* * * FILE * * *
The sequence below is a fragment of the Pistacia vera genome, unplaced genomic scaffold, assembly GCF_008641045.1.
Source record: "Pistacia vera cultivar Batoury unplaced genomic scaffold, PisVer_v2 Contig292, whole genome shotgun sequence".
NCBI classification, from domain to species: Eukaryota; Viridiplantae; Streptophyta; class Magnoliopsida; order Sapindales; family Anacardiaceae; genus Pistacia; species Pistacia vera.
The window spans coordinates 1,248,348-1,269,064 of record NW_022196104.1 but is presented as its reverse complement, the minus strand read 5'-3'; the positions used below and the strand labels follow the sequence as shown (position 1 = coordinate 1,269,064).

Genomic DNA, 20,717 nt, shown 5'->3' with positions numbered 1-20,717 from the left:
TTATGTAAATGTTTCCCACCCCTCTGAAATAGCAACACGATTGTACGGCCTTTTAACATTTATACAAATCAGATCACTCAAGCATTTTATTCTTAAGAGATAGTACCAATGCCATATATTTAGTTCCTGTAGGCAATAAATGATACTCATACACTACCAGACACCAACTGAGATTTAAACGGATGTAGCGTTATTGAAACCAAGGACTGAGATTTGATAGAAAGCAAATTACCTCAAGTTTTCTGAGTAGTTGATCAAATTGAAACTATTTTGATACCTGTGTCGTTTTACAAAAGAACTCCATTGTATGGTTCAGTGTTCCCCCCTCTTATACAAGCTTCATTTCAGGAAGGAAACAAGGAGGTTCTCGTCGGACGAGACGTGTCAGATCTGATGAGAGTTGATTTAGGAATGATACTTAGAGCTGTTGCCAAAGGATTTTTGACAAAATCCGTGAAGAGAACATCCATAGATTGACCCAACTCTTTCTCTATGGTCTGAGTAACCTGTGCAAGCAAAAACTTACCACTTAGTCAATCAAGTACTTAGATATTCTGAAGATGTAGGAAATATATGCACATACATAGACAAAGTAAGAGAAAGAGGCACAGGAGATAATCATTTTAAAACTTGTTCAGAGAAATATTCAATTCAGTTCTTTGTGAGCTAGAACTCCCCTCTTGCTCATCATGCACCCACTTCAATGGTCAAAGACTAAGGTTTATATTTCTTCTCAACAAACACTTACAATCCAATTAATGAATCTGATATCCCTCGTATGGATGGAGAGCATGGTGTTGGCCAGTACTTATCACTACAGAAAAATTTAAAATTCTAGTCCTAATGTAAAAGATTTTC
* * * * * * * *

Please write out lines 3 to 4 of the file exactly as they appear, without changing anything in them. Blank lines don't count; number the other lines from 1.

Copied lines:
NCBI classification, from domain to species: Eukaryota; Viridiplantae; Streptophyta; class Magnoliopsida; order Sapindales; family Anacardiaceae; genus Pistacia; species Pistacia vera.
The window spans coordinates 1,248,348-1,269,064 of record NW_022196104.1 but is presented as its reverse complement, the minus strand read 5'-3'; the positions used below and the strand labels follow the sequence as shown (position 1 = coordinate 1,269,064).